After 30 years in corporate finance, I thought I’d witnessed most things but, in respect of the private equity market, I’ve not seen anything quite as crazy as the last few years. Cash-rich private equity buyers have kept dealmakers extremely busy. The momentum has been building for a couple of years and I had expected it to fade, but the consensus is that, in the short-term, it will not.
In recent years, we’ve seen strong growth in transactions involving private equity firms and we see that trend continuing. There is plenty of cash to support buyouts and development capital deals for attractive businesses, as many funds still have cash to invest while others have raised money relatively recently.
There is particularly intense competition among investors able to commit more than £10m per transaction.
Demand is greatest for high-growth technology-led companies. We’re not particularly talking about early-stage businesses with new ideas or technology, but companies which are tech-based and have long-term revenue visibility and growing profits.
For owners of companies with EBITDA in excess of £2m with good growth prospects, the private equity market will continue to look at attractive pricing and deal structures during 2019.
For smaller companies, there are fewer investors and therefore less competition. As a result, pricing is more subdued, but funders are still out there with a requirement to invest.
For our team at HURST Corporate Finance, 2018 was another good year of completed deals, and we are busy in the final throes of transactions that we’ve been working on for some time.
Our recent work on the sale of Fastrak Retail (UK) to Pollard Banknote and of BJL to Dentsu Aegis Network shows that, where there is a strong strategic fit, concerns over Brexit can be overplayed.
We are currently working on several sales to non-EU international buyers, none of whom seem overly concerned about Brexit. However, there is greater caution among UK and European trade buyers, not helped by the continued uncertainty over Brexit.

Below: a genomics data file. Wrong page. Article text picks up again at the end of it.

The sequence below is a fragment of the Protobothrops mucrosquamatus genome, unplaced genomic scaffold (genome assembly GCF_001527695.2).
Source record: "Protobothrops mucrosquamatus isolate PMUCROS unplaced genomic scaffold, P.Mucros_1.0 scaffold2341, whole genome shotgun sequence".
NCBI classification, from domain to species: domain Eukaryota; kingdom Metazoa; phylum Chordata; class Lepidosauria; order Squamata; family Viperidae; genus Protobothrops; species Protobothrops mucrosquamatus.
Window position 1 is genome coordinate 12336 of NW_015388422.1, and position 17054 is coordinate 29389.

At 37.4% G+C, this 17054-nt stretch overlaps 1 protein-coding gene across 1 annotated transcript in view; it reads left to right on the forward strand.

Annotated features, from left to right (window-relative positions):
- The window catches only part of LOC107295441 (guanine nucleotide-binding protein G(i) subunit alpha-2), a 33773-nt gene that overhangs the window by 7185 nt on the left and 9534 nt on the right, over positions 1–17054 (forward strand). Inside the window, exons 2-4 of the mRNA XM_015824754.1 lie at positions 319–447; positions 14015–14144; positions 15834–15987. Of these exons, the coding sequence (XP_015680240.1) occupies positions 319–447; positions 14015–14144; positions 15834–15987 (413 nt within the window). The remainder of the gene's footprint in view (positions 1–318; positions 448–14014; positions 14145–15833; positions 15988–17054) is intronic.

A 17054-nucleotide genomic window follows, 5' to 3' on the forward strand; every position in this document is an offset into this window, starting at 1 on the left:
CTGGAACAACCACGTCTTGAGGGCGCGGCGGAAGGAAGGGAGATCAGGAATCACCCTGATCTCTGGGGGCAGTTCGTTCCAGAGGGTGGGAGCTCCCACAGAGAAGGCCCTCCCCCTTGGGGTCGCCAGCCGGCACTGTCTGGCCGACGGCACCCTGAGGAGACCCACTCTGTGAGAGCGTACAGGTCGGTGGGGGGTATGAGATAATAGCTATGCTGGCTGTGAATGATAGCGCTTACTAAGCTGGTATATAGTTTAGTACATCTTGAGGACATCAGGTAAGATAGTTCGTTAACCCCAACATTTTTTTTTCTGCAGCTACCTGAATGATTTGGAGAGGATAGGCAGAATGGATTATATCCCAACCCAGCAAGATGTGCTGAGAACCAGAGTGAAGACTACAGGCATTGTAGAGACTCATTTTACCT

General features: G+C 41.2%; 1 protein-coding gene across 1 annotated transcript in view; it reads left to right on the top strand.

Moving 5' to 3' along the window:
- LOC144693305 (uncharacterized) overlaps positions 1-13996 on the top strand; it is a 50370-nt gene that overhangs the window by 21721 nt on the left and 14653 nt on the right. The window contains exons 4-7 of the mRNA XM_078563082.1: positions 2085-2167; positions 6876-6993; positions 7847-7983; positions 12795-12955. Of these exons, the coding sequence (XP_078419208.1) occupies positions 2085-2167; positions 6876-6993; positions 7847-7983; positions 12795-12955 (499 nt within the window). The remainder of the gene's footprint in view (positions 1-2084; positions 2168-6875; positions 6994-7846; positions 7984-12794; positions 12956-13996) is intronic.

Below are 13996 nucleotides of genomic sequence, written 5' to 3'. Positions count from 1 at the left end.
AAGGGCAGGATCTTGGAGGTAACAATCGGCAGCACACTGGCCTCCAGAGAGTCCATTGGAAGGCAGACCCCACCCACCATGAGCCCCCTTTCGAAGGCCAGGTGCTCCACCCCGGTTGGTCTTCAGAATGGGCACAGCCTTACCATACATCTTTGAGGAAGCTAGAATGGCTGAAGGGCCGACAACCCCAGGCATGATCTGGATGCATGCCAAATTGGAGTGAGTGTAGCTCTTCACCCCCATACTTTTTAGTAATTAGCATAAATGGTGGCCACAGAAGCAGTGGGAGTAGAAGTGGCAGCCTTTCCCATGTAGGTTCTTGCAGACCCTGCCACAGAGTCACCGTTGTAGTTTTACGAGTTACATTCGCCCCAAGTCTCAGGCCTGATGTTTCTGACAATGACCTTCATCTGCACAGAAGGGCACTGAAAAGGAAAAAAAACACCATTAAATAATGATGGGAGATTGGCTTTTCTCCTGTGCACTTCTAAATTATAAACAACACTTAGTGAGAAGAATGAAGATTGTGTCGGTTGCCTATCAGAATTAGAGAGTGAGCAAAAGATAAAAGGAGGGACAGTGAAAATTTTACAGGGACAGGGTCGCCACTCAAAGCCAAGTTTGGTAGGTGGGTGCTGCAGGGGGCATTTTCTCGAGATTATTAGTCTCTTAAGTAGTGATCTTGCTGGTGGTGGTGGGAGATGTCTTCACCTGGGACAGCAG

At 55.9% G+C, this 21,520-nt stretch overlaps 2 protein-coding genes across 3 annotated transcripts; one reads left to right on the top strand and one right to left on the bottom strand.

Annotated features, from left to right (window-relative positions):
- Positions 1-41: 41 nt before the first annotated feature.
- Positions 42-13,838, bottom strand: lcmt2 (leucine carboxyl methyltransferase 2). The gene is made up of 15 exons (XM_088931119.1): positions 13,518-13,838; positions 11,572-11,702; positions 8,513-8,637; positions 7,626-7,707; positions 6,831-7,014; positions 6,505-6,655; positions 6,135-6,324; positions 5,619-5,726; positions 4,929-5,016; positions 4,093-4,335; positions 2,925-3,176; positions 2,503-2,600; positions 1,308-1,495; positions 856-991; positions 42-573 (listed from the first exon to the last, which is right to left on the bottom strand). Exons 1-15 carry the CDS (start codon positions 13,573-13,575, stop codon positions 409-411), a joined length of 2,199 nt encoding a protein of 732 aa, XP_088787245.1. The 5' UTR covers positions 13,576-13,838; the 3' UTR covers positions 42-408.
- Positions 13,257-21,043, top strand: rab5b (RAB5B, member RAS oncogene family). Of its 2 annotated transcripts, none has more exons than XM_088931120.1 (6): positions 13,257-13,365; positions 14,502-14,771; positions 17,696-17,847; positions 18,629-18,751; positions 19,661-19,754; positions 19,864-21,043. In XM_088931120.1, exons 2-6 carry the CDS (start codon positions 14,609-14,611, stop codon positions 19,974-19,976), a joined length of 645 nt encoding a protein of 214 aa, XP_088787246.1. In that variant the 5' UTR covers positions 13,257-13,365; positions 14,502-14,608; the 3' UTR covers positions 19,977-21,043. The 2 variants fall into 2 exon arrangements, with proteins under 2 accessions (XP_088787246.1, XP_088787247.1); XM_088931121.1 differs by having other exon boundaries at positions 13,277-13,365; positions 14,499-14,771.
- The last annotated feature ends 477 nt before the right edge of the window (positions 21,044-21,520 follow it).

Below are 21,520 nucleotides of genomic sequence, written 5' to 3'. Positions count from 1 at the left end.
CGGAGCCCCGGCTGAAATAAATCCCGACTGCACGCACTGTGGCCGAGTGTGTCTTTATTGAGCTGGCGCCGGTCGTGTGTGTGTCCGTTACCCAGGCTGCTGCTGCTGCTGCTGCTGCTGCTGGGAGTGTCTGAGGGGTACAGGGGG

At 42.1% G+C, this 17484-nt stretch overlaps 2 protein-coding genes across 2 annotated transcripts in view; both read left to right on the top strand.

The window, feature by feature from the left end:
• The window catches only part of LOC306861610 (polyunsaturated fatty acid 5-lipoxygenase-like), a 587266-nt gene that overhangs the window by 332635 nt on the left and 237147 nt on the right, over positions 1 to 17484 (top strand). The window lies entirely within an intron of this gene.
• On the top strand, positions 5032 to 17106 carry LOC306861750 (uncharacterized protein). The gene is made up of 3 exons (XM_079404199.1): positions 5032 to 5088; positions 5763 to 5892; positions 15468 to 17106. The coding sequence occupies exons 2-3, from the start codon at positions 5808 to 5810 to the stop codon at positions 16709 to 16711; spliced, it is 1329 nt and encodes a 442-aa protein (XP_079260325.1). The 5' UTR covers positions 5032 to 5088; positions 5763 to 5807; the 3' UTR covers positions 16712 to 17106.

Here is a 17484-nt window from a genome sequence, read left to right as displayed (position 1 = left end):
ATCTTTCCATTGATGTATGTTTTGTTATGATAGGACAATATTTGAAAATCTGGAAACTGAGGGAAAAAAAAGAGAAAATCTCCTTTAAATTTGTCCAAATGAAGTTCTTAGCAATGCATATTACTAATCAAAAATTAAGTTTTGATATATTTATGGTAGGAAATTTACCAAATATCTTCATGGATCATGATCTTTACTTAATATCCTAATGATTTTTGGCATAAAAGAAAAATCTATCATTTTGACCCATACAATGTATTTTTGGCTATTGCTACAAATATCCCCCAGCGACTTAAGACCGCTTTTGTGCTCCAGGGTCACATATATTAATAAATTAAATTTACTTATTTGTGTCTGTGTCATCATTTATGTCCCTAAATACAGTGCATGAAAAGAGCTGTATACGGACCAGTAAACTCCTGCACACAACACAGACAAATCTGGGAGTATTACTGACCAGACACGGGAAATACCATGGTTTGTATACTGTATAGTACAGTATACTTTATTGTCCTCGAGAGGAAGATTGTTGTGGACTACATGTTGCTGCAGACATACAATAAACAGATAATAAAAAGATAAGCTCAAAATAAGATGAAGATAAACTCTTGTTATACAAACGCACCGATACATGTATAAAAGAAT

Post-Brexit, I believe mergers and acquisitions will have to play a part in corporate strategy.
Acquiring businesses within the EU may well be important to maintain supply chains and customer relationships. As a result, British businesses with existing EU operations could prove particularly interesting to non-EU buyers.
Across the board, we remain confident in advising clients to look at a sale during 2019 but, against a patchy economic backdrop, some areas such as retail are becoming almost no-go areas for many buyers.
Notwithstanding our general optimism about market conditions, there is more caution among business owners, whom we find are increasingly inclined to delay big decisions until there is clarity on Brexit.
Although in reality many of these businesses are unlikely to see any direct impact from Brexit, the caution is understandable. So, we have at least a short-term mismatch, with generally enthusiastic buyers and fewer sellers.
Assuming there is greater clarity on Brexit (!!) we expect to see that imbalance redressed during the year, with a possible rush if there is any risk of a general election that could pose a threat of higher capital gains tax rates for owner-managers.
In the long-term, I feel the investment-led increase in deal volumes and pricing will begin to run out of steam by the end of 2020. Our advice to clients is to take this risk into consideration when forward-planning.
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